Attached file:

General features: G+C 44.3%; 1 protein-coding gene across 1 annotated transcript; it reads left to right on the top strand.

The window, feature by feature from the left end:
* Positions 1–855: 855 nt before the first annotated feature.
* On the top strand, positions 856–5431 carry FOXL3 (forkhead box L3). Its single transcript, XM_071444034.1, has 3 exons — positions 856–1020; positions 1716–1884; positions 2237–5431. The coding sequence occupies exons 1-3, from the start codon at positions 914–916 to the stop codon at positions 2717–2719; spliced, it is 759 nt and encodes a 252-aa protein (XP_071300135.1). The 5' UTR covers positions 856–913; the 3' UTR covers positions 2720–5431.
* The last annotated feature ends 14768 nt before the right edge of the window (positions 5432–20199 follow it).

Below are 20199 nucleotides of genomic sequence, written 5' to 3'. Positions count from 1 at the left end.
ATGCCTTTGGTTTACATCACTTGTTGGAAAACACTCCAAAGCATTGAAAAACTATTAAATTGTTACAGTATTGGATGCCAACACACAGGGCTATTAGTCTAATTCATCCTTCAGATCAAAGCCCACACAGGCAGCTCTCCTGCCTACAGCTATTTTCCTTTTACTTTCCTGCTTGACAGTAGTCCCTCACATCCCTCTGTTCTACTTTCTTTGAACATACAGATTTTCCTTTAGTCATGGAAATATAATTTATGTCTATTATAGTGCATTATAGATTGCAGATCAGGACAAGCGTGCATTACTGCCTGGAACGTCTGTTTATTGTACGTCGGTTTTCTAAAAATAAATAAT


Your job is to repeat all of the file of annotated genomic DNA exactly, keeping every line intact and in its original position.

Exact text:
General features: G+C 44.3%; 1 protein-coding gene across 1 annotated transcript; it reads left to right on the top strand.

The window, feature by feature from the left end:
* Positions 1–855: 855 nt before the first annotated feature.
* On the top strand, positions 856–5431 carry FOXL3 (forkhead box L3). Its single transcript, XM_071444034.1, has 3 exons — positions 856–1020; positions 1716–1884; positions 2237–5431. The coding sequence occupies exons 1-3, from the start codon at positions 914–916 to the stop codon at positions 2717–2719; spliced, it is 759 nt and encodes a 252-aa protein (XP_071300135.1). The 5' UTR covers positions 856–913; the 3' UTR covers positions 2720–5431.
* The last annotated feature ends 14768 nt before the right edge of the window (positions 5432–20199 follow it).

Below are 20199 nucleotides of genomic sequence, written 5' to 3'. Positions count from 1 at the left end.
ATGCCTTTGGTTTACATCACTTGTTGGAAAACACTCCAAAGCATTGAAAAACTATTAAATTGTTACAGTATTGGATGCCAACACACAGGGCTATTAGTCTAATTCATCCTTCAGATCAAAGCCCACACAGGCAGCTCTCCTGCCTACAGCTATTTTCCTTTTACTTTCCTGCTTGACAGTAGTCCCTCACATCCCTCTGTTCTACTTTCTTTGAACATACAGATTTTCCTTTAGTCATGGAAATATAATTTATGTCTATTATAGTGCATTATAGATTGCAGATCAGGACAAGCGTGCATTACTGCCTGGAACGTCTGTTTATTGTACGTCGGTTTTCTAAAAATAAATAAT